Abstract| Volume 177, ISSUE 1, P41, August 2013

Catecholamine Disorders and Hereditary Sensory and Autonomic Neuropathy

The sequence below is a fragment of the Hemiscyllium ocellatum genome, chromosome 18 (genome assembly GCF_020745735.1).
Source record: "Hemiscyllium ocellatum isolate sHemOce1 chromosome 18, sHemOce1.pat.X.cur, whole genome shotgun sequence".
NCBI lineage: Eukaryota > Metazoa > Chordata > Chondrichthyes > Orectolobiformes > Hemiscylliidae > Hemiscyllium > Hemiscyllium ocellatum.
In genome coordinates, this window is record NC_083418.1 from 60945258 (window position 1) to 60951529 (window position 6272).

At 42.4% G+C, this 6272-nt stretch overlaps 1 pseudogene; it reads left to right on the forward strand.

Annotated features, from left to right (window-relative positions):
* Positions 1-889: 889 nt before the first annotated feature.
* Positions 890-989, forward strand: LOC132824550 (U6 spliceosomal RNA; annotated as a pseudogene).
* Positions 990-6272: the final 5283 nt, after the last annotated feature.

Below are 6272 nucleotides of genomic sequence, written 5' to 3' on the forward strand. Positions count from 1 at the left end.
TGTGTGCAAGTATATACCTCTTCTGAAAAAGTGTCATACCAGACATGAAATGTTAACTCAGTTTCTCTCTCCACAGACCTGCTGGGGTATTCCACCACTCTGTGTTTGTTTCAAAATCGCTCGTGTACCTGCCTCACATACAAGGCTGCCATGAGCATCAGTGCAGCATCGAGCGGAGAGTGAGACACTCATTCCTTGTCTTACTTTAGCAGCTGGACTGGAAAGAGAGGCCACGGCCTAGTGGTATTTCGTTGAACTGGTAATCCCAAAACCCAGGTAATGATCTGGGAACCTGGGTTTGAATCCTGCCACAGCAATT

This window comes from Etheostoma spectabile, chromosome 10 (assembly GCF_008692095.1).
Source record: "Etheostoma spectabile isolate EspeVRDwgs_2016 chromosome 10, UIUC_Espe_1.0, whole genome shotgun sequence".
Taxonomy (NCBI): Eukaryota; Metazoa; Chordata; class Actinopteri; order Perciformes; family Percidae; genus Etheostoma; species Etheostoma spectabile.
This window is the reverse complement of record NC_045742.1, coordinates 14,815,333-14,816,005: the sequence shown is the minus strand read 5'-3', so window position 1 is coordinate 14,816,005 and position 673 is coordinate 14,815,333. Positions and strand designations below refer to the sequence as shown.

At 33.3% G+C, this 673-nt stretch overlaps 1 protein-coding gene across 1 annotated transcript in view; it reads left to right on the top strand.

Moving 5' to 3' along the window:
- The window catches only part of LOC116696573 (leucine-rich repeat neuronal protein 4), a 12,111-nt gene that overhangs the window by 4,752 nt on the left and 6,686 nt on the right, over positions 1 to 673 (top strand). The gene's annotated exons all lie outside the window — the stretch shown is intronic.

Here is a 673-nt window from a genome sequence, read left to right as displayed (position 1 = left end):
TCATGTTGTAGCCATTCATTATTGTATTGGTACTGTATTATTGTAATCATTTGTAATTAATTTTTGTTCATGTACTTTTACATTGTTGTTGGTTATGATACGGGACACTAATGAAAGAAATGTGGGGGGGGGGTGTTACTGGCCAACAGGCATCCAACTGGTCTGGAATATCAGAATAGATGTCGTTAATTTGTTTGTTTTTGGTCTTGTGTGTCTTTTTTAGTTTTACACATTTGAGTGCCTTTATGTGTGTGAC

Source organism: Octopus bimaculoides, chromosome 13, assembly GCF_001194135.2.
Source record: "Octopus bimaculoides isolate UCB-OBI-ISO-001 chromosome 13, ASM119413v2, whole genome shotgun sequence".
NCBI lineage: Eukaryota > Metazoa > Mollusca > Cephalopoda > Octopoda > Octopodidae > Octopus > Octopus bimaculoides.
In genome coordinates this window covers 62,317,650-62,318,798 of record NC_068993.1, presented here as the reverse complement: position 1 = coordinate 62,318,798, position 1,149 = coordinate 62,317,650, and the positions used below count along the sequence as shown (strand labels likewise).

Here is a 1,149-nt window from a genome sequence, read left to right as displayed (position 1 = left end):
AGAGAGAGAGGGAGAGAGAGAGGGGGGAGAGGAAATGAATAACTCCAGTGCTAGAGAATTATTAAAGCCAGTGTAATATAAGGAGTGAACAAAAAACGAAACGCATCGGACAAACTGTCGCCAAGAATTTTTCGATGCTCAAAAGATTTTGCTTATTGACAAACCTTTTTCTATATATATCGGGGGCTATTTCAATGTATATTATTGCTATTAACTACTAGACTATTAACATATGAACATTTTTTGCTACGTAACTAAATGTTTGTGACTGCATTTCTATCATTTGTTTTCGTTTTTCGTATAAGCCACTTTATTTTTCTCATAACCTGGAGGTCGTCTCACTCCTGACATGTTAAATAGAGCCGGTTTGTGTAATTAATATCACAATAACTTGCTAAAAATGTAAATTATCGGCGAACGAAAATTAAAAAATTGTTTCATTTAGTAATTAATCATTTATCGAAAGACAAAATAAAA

Hereditary disorders affecting catecholamine metabolism or development of sensory and autonomic neurons manifest with a wide range of autonomic disturbance. Genetic catecholamine disorders include deficiencies of tyrosine hydroxylase (TH), tetrahydrobiopterin (BH4), L-amino acid decarboxylase (L-ADCC), dopamine-beta-hydroxylase (DBH), vesicula monoamine transporter (VMAT) 2, and norepinephrine transporter (NET). BH4, L-ADCC and VMAT2 deficiency have similar manifestations; autonomic symptoms include hypersalivation, temperature instability, and pupil abnormalities, associated with various motor (eg, dystonia) and behavioral abnormalities. DBH deficiency manifests neonatally with hypotension, hypothermia, hypoglycemia, vomiting and dehydration; orthostatic hypotension is the major manifestation in childhood and later. NET deficiency produces orthostatic intolerance with postural tachycardia. Hereditary sensory and autonomic neuropathies (HSANs) are a heterogenous group of disorders that present with sensory loss and variable degrees of motor and autonomic involvement. Autosomal dominant HSANs include HSAN-1 (due SPTLC1 mutations), Charcot-Marie-Tooth (CMT) disease 2B (due to Rab7 mutations), and HSAN-1 with dementia and hearing loss (linked to DNTM1 mutations). HSAN-1 has a juvenile-to-adult onset sensory neuropathy with minor autonomic involvement; CMT2B has prominent motor manifestations. Autosomal recesssive forms include HSAN-II (linked to mutations in the WNK1, FAM134B, or KIF1A genes), HSAN-III (linked to IKBKAP mutation), HSAN-IV (linked to NTRK1 mutations), HSAN-V (linked to NGFB mutations), and HSAN with spastic paraplegia (linked to CCT5 mutations). Autosomal recessive HSANs have onset at birth or in early childhood and have prominent autonomic symptoms. In particular, HSAN-III (familial dysautonomia or Riley-Day syndrome) is characterized by severe small fiber sensory loss and life-threatening autonomic dysfunction. Prominent manifestations include absence of cold and pain sensation, temperature instability (hypothermia and excessive perspiration), blood pressure lability (due to impaired baroreflex afferent function), abnormal swallowing, vomiting crises, and recurrent bouts of aspiration pneumonia. HSAN-IV and HSN-V are characterized by congenital insensitivity to pain and reduced or absent sweating.
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